Picard and Sheehan succeeded by extracting settlements from the banks and brokerages that fed investors to Madoff, as well as clawing back gains from investors who had pocketed phantom profits from Madoff prior to his exposure.
That's not to say that the investors didn't suffer more than merely the average 20%. Many had based their retirements and children's college funds on their expectations of gains, only to see those plans upended.
On the other hand, almost all were guilty of violating a couple of cardinal rules of wise investing — if you can't understand your advisor's strategy, don't invest; and if something appears to be too good to be true, it probably is.
That brings us to the SEC.
Like many investors, the agency seemed to be snowed by Madoff's sterling reputation on Wall Street. He had served three times as chairman of the Nasdaq stock market and maintained the facade of a legitimate trading firm occupying three floors of a high-profile office building in midtown Manhattan. Outsiders weren't permitted to see the offices where the fraud was being perpetrated, however.
As an investigation by the SEC's inspector general revealed, the SEC had received enough "detailed and substantive complaints over the years to warrant a thorough and comprehensive examination and/or investigation" of Madoff for operating a Ponzi scheme.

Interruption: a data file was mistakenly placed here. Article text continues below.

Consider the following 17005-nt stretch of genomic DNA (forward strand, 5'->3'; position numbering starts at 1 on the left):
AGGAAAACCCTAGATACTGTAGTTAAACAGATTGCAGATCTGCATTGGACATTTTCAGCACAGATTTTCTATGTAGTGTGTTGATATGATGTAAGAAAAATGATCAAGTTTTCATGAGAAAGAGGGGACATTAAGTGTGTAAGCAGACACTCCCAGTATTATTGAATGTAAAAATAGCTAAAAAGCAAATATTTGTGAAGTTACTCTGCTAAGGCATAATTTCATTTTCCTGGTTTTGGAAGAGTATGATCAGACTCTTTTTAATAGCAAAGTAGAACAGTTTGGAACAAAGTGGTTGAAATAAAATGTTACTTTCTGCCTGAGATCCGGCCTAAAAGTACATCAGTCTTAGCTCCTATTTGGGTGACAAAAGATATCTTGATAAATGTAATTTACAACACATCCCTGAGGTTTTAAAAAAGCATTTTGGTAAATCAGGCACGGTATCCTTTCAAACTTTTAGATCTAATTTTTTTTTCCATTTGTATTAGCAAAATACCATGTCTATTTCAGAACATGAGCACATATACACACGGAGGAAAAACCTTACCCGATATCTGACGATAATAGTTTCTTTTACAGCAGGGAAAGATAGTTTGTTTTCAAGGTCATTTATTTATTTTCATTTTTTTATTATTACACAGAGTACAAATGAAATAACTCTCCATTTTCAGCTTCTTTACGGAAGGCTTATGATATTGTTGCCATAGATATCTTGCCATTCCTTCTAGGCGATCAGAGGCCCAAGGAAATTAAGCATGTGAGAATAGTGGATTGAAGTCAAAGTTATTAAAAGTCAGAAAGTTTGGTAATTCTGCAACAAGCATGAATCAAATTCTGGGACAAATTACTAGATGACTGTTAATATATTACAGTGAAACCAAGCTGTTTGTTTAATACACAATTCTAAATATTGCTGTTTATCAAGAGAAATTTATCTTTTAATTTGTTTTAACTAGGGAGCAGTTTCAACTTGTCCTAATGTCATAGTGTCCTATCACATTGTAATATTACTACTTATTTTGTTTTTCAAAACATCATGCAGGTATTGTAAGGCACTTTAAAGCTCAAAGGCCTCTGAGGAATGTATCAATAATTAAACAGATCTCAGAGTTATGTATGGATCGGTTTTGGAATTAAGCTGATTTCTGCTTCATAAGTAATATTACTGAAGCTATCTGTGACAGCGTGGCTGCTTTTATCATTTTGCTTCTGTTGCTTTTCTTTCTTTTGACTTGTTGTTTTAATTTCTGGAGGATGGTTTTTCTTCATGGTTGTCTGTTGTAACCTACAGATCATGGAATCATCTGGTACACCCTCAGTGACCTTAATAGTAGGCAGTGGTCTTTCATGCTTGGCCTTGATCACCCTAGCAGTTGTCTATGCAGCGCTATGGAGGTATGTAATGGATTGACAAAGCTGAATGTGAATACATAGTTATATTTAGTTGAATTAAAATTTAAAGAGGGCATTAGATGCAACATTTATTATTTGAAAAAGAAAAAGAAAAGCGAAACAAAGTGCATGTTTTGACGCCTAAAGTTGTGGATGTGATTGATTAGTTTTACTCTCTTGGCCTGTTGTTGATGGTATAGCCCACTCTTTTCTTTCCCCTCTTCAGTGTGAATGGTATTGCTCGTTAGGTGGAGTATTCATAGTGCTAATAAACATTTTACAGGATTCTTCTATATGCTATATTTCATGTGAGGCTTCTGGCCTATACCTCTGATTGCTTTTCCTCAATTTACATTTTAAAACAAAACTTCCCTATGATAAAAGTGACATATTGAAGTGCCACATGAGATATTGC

These included six complaints that "raised significant red flags ... about whether Madoff was actually engaged in trading," including a detailed report by brokerage executive Harry Markopolos demonstrating that Madoff's claimed returns were mathematically impossible.
The SEC investigated some of these complaints, but generally confined itself to narrow issues such as whether Madoff needed to register as an investment advisor.
"The relatively inexperienced Enforcement staff" failed to understand the analyses challenging Madoff's returns and treated the complaints with "skepticism and disbelief," the inspector general found.
The SEC staff caught Madoff in lies and misrepresentations, but didn't follow up. "They simply accepted as plausible his explanations," the inspector general wrote.